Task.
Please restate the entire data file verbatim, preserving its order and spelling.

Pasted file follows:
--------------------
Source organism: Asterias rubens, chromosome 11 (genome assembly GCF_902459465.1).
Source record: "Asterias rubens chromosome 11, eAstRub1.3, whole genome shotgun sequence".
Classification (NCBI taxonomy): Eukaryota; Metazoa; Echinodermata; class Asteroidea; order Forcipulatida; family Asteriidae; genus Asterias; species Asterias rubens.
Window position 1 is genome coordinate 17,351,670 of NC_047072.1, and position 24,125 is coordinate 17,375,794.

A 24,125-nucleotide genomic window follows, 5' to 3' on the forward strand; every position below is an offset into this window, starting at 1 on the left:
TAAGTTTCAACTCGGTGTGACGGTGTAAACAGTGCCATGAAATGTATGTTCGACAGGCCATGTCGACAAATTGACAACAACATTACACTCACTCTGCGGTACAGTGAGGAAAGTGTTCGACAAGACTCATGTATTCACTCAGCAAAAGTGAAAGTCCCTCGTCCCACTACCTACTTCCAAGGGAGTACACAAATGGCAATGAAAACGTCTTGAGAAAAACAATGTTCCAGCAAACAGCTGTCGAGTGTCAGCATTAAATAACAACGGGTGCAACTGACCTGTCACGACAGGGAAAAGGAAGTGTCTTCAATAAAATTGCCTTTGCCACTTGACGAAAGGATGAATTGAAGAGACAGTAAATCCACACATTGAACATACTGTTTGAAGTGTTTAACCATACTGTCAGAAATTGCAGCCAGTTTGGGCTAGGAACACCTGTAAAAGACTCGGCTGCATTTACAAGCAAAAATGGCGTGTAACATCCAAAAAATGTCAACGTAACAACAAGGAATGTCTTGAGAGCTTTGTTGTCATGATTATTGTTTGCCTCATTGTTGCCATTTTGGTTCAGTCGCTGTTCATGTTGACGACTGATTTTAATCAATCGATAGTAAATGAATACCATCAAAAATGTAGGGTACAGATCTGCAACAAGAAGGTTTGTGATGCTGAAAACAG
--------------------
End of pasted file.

Source organism: Asterias rubens, chromosome 11 (genome assembly GCF_902459465.1).
Source record: "Asterias rubens chromosome 11, eAstRub1.3, whole genome shotgun sequence".
Classification (NCBI taxonomy): Eukaryota; Metazoa; Echinodermata; class Asteroidea; order Forcipulatida; family Asteriidae; genus Asterias; species Asterias rubens.
Window position 1 is genome coordinate 17,351,670 of NC_047072.1, and position 24,125 is coordinate 17,375,794.

A 24,125-nucleotide genomic window follows, 5' to 3' on the forward strand; every position below is an offset into this window, starting at 1 on the left:
TAAGTTTCAACTCGGTGTGACGGTGTAAACAGTGCCATGAAATGTATGTTCGACAGGCCATGTCGACAAATTGACAACAACATTACACTCACTCTGCGGTACAGTGAGGAAAGTGTTCGACAAGACTCATGTATTCACTCAGCAAAAGTGAAAGTCCCTCGTCCCACTACCTACTTCCAAGGGAGTACACAAATGGCAATGAAAACGTCTTGAGAAAAACAATGTTCCAGCAAACAGCTGTCGAGTGTCAGCATTAAATAACAACGGGTGCAACTGACCTGTCACGACAGGGAAAAGGAAGTGTCTTCAATAAAATTGCCTTTGCCACTTGACGAAAGGATGAATTGAAGAGACAGTAAATCCACACATTGAACATACTGTTTGAAGTGTTTAACCATACTGTCAGAAATTGCAGCCAGTTTGGGCTAGGAACACCTGTAAAAGACTCGGCTGCATTTACAAGCAAAAATGGCGTGTAACATCCAAAAAATGTCAACGTAACAACAAGGAATGTCTTGAGAGCTTTGTTGTCATGATTATTGTTTGCCTCATTGTTGCCATTTTGGTTCAGTCGCTGTTCATGTTGACGACTGATTTTAATCAATCGATAGTAAATGAATACCATCAAAAATGTAGGGTACAGATCTGCAACAAGAAGGTTTGTGATGCTGAAAACAG